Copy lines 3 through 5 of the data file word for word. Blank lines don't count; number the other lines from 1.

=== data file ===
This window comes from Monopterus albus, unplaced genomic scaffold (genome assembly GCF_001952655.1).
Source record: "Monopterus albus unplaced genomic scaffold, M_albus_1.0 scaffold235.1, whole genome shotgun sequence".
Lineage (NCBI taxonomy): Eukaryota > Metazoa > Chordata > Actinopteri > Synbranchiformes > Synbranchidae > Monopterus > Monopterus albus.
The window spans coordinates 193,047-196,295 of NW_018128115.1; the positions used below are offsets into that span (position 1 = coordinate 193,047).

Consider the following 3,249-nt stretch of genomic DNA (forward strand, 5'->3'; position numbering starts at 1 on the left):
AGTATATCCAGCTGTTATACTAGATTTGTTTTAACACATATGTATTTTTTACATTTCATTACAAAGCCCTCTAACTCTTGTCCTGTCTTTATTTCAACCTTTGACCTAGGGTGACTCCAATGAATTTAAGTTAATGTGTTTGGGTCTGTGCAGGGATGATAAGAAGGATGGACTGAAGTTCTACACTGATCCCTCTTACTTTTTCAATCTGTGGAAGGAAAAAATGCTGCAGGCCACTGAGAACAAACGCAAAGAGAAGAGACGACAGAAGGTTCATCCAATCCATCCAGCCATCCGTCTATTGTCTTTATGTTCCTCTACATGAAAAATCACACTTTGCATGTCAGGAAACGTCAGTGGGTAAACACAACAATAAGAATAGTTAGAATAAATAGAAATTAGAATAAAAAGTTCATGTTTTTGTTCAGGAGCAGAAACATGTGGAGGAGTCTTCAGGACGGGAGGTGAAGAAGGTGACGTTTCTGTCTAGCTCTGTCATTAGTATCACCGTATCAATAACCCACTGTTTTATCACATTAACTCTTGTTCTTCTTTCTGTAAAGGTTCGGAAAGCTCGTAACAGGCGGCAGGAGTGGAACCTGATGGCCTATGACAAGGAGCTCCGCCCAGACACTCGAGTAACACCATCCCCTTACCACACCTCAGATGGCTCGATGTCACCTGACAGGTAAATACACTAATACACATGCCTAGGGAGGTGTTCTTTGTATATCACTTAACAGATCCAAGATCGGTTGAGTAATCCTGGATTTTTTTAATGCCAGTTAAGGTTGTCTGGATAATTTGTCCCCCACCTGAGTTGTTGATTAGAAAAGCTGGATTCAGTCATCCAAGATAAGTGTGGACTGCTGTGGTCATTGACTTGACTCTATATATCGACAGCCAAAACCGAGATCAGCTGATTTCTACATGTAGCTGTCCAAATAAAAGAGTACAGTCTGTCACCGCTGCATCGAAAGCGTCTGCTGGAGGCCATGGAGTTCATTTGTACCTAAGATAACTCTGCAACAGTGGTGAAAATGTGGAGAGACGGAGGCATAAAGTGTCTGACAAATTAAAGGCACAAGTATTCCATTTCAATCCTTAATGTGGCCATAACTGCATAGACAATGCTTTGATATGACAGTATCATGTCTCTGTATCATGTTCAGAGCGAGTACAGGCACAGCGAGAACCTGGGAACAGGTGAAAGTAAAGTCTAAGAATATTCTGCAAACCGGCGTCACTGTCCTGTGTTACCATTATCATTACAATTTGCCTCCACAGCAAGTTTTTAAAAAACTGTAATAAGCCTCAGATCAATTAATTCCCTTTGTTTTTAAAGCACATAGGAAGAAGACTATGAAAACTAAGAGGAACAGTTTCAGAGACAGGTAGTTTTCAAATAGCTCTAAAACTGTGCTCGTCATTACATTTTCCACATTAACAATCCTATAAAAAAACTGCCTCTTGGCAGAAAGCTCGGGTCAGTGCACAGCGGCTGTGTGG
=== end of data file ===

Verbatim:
Lineage (NCBI taxonomy): Eukaryota > Metazoa > Chordata > Actinopteri > Synbranchiformes > Synbranchidae > Monopterus > Monopterus albus.
The window spans coordinates 193,047-196,295 of NW_018128115.1; the positions used below are offsets into that span (position 1 = coordinate 193,047).

Consider the following 3,249-nt stretch of genomic DNA (forward strand, 5'->3'; position numbering starts at 1 on the left):